That’s a shame about your custom 408 CheyTac! The truth is there aren’t many ranges with distances even to 1000 yards, and it seems like only a handful of public ranges in the whole country that have targets to 2,000 yards or beyond. I think that’s another thing ELR Central is trying to help with, and that is trying to create a place where there is a list to go find all those kinds of ranges. Luckily, I like in West Texas. It’s mostly flat and there aren’t many trees … which is pretty ideal for long range shooting! Of course, it seems like the Whittington Center in Raton is the ultimate place for engaging really long targets, which is why they host the King of 2 Miles there. Fortunately, it’s just a 5 hour drive for me. You should move out here so you could get some shooting in! 😉
For me ELR is not defined in range but in speed of the bullet and the difficulty a low speed implies.
Example, for a standard atmosphere, a 308 bullet goes into subsonic at 800-900 yds, at this point the bullet starts to destabilize making hiting something past 1000 yards difficult.
On the other side, you grab a .243 AI, and a bullet is supersonic at 1300yds. making it easire for the small caliber to hit at that range.
Its as difficult to hit 1 mile with a Lapua .338 as its 1000 yds with a 308.
ELR should be defined per caliber and speed instead of plain distances.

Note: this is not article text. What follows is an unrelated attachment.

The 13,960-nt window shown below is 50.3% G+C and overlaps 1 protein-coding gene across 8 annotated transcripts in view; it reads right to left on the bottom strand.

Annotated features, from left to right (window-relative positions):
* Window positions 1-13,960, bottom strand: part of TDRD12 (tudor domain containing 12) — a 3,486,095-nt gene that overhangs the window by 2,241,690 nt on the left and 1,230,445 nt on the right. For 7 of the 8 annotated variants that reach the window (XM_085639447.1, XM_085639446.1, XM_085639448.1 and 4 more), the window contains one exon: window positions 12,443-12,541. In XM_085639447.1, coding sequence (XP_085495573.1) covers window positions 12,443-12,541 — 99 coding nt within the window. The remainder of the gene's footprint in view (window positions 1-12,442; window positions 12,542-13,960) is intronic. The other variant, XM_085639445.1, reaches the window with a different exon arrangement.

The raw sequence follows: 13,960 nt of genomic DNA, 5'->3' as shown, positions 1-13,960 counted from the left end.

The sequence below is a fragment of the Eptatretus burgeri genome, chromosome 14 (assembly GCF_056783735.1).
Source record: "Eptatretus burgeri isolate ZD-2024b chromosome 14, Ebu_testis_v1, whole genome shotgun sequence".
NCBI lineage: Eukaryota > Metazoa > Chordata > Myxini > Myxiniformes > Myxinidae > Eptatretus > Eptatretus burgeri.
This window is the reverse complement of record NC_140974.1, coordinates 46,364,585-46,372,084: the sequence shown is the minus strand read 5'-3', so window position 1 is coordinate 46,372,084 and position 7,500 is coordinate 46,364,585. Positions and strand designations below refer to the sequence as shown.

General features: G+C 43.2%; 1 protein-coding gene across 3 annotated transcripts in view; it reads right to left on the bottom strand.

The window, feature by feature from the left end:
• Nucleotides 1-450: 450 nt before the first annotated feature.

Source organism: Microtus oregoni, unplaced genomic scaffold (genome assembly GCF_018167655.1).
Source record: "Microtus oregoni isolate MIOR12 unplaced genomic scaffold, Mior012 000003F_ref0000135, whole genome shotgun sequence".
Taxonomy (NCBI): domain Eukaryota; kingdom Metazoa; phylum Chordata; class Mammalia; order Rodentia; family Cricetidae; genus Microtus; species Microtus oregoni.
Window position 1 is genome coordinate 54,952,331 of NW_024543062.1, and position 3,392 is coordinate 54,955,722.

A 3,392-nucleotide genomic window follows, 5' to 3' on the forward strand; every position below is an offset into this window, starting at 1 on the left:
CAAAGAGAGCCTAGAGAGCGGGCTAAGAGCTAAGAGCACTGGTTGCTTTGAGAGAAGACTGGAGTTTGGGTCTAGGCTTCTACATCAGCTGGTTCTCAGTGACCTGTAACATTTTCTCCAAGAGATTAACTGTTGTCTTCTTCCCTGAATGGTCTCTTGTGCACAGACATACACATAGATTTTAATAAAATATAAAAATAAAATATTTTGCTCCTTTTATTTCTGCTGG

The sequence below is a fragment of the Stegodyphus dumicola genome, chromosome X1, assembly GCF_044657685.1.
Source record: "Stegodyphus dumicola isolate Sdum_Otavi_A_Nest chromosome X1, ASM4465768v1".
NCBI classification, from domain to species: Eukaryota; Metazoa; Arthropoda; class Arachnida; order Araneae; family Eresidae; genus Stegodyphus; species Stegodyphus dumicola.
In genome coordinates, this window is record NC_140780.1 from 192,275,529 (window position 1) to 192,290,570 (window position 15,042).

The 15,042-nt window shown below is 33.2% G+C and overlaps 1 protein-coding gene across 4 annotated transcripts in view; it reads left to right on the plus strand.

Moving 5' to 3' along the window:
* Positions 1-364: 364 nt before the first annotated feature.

You have supersonic, Transonic and subsonic barriers.
Here is a decent articler regarding the issue.
That’s exactly what Bryan said, and isn’t a “wrong” way to think about it. But as Bryan said beautifully in that quote I included in the post, “Although this definition is good in the sense that it connects to the performance of any rifle, it fails to provide an easy, simple answer to the question: What is ELR? Based on this definition, ELR is somewhere between 700 yards and 2700 yards, depending on rifle system and atmospherics.”
As I said above, I think there are so many different things people have in their mind when it comes to ELR that it makes it difficult even to have a productive conversation around it, at least with someone you don’t know well. I believe a standard, simple definition provides more benefit than you might be giving it credit for. I totally get the technical “correctness” of your definition … I just think “it fails to provide an easy, simple answer to the question: What is ELR?” And because it doesn’t do that, it isn’t a good definition regardless of the technical merit.
… but you don’t have to agree. I’m sure there are lots of others who might not. In fact, it seems like it even took Bryan time to come around to that simpler definition … and I’ll admit it did me to. Forever I had a similar mindset. I just have seen the struggle when it comes to communication, so I see more benefit in simple than technical at this point. But to each his own!
I do appreciate you taking the time to share your viewpoint. That’s certainly a valid perspective.
Yeah, my way is too purist and at the end not practical. Imagine a tournament where each gun would have its own ELR zone… (and we are not taking into account wind, ToF, etc).
Its a good thing what Bryan did.
Nice Cal, looking forward to more on ELR. My partner Jesse and I put together 7 Practicals for extended range shooting. The 7Ps did well with their first outing at the Cheney, WA ELR competition earlier this year. Its an interesting cartridge. We’re moving 180 Gr Hornady ELR bullets (G-7 .36) at > 3050 fps. This gives a transonic range of over 2000 yds. It’s far cheaper to shoot than the 28 Nosler or the big 300s, and a much friendlier recoil, allowing you to see through your shots much easier. The Cheney match was a great venue, with targets out to 1800 yds or so. At > 2200 yds or so, the picture changes.